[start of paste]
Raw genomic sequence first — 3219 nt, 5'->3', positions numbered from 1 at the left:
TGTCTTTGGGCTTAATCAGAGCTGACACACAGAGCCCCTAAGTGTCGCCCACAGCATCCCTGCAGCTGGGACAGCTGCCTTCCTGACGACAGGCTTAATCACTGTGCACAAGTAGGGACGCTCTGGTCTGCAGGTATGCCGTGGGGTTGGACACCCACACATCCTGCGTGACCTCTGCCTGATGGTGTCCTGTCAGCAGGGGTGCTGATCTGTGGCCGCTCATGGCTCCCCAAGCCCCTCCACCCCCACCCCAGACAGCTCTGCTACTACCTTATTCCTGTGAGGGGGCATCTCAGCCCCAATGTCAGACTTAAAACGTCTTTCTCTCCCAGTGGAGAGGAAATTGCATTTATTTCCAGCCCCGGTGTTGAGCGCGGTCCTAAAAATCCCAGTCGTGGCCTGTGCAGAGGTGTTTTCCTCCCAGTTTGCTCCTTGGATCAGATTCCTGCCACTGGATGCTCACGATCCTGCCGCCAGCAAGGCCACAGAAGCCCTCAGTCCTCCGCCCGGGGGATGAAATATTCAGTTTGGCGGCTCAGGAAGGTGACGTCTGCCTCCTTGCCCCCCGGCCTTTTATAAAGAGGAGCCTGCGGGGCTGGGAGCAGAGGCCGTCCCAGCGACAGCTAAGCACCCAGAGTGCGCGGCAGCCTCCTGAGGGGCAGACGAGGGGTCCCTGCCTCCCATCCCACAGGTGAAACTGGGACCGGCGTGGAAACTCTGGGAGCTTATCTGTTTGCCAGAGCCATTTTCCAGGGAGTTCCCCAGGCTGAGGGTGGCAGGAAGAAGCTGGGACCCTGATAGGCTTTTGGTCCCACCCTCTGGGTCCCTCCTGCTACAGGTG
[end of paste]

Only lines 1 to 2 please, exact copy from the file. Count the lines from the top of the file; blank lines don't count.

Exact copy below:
Raw genomic sequence first — 3219 nt, 5'->3', positions numbered from 1 at the left:
TGTCTTTGGGCTTAATCAGAGCTGACACACAGAGCCCCTAAGTGTCGCCCACAGCATCCCTGCAGCTGGGACAGCTGCCTTCCTGACGACAGGCTTAATCACTGTGCACAAGTAGGGACGCTCTGGTCTGCAGGTATGCCGTGGGGTTGGACACCCACACATCCTGCGTGACCTCTGCCTGATGGTGTCCTGTCAGCAGGGGTGCTGATCTGTGGCCGCTCATGGCTCCCCAAGCCCCTCCACCCCCACCCCAGACAGCTCTGCTACTACCTTATTCCTGTGAGGGGGCATCTCAGCCCCAATGTCAGACTTAAAACGTCTTTCTCTCCCAGTGGAGAGGAAATTGCATTTATTTCCAGCCCCGGTGTTGAGCGCGGTCCTAAAAATCCCAGTCGTGGCCTGTGCAGAGGTGTTTTCCTCCCAGTTTGCTCCTTGGATCAGATTCCTGCCACTGGATGCTCACGATCCTGCCGCCAGCAAGGCCACAGAAGCCCTCAGTCCTCCGCCCGGGGGATGAAATATTCAGTTTGGCGGCTCAGGAAGGTGACGTCTGCCTCCTTGCCCCCCGGCCTTTTATAAAGAGGAGCCTGCGGGGCTGGGAGCAGAGGCCGTCCCAGCGACAGCTAAGCACCCAGAGTGCGCGGCAGCCTCCTGAGGGGCAGACGAGGGGTCCCTGCCTCCCATCCCACAGGTGAAACTGGGACCGGCGTGGAAACTCTGGGAGCTTATCTGTTTGCCAGAGCCATTTTCCAGGGAGTTCCCCAGGCTGAGGGTGGCAGGAAGAAGCTGGGACCCTGATAGGCTTTTGGTCCCACCCTCTGGGTCCCTCCTGCTACAGGTG